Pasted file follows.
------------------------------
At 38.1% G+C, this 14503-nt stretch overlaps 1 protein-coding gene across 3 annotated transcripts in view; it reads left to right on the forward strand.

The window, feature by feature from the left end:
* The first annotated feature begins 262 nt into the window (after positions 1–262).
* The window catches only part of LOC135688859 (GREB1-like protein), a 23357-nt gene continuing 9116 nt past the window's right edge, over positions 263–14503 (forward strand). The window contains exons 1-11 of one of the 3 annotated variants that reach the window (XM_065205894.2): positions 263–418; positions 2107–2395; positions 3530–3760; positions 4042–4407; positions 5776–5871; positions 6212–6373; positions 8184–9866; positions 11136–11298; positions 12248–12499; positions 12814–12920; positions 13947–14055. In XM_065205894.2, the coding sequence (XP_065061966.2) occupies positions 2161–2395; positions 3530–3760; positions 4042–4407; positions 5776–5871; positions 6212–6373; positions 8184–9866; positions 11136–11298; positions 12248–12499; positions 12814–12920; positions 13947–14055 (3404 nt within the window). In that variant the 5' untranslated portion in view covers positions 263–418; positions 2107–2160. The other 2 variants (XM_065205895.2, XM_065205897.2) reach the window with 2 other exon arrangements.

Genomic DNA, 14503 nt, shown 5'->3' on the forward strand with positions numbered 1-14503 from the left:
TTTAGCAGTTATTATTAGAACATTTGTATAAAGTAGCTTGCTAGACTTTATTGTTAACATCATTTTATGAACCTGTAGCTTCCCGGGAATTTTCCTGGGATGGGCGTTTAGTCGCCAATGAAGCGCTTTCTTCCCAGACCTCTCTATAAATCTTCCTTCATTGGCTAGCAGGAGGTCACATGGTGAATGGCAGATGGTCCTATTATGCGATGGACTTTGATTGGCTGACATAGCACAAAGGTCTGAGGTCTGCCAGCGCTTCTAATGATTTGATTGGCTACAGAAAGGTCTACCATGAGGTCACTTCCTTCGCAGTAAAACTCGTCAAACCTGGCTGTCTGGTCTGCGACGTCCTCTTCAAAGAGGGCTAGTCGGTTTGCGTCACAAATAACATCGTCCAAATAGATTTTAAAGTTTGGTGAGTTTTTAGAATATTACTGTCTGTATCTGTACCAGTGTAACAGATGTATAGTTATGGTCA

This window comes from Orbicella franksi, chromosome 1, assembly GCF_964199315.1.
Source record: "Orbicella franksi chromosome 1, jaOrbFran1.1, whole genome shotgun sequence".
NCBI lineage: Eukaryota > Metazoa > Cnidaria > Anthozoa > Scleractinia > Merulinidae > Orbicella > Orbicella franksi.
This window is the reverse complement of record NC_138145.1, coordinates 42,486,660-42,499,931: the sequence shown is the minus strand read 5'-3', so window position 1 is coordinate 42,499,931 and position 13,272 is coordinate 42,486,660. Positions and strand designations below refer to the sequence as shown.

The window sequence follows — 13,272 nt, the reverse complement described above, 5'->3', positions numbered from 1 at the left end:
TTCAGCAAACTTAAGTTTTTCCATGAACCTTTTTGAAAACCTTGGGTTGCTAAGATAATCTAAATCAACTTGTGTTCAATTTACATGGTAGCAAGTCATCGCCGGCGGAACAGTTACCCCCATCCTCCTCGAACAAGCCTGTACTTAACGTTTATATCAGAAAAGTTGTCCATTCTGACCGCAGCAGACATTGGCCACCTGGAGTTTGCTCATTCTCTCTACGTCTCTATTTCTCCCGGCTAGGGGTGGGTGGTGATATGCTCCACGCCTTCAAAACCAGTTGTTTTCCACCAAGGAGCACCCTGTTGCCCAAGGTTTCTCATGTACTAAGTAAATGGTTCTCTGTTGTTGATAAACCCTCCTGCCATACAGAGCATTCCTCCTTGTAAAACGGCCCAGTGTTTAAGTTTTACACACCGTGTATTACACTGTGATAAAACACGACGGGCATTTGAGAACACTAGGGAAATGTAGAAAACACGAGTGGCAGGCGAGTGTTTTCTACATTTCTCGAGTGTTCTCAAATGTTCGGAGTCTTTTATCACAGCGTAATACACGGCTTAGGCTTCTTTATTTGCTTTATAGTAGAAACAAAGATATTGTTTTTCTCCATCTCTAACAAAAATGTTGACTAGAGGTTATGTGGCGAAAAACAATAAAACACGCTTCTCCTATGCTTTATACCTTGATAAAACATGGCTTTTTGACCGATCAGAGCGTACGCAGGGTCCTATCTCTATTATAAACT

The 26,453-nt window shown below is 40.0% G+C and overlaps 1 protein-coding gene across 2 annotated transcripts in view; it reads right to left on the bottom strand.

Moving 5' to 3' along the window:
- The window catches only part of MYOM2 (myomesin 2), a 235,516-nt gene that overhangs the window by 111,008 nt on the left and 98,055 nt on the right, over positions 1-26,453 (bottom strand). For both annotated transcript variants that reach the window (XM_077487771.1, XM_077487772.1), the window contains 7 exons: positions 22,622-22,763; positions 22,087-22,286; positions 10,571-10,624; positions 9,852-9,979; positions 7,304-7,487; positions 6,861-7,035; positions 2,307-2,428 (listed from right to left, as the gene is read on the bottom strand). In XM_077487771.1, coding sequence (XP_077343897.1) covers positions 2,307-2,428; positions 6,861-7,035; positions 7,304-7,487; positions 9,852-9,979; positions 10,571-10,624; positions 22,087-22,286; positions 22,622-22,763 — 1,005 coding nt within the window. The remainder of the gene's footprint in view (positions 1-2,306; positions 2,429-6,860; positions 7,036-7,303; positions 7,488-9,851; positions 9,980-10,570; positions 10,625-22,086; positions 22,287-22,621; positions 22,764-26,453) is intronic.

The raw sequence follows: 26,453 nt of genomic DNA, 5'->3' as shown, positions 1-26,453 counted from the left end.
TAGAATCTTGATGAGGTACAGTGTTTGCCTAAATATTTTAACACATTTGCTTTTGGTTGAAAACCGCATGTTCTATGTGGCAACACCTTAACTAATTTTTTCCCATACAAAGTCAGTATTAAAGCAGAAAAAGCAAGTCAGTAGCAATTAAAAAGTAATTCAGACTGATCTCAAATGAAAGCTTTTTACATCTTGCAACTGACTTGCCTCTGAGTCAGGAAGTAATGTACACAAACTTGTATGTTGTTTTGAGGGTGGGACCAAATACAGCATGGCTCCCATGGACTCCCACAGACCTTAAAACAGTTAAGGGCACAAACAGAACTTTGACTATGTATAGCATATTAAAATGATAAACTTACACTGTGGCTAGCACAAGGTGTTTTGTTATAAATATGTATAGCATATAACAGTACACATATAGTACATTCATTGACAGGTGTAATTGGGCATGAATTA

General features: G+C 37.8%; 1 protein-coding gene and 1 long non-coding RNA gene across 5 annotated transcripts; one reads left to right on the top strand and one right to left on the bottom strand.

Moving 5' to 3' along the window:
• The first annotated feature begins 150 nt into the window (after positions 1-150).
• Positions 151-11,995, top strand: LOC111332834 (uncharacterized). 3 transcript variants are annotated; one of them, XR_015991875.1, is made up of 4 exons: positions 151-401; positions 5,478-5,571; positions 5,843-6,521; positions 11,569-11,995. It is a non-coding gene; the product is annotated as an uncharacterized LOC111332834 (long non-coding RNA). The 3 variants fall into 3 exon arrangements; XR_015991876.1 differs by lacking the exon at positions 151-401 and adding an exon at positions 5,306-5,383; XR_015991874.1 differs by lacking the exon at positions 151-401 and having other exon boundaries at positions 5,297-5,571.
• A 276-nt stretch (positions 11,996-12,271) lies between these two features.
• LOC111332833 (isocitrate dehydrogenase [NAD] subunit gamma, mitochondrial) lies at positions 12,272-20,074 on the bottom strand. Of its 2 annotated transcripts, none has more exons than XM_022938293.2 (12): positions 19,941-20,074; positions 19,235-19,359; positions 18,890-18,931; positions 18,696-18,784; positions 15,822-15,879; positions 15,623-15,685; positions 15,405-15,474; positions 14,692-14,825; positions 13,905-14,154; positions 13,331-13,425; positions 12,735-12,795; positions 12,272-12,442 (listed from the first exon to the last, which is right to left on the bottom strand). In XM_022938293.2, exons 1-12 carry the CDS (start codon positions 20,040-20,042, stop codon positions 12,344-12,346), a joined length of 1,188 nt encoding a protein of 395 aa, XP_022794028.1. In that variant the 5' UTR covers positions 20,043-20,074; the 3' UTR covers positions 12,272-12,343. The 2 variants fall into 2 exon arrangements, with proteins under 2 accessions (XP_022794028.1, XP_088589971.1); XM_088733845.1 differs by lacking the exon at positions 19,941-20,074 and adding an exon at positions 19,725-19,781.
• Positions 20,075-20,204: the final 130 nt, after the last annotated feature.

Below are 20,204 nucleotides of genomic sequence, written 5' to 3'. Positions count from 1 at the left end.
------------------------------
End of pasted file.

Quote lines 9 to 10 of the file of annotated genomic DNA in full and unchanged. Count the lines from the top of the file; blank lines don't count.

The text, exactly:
NCBI lineage: Eukaryota > Metazoa > Cnidaria > Anthozoa > Scleractinia > Merulinidae > Orbicella > Orbicella franksi.
This window is the reverse complement of record NC_138145.1, coordinates 42,486,660-42,499,931: the sequence shown is the minus strand read 5'-3', so window position 1 is coordinate 42,499,931 and position 13,272 is coordinate 42,486,660. Positions and strand designations below refer to the sequence as shown.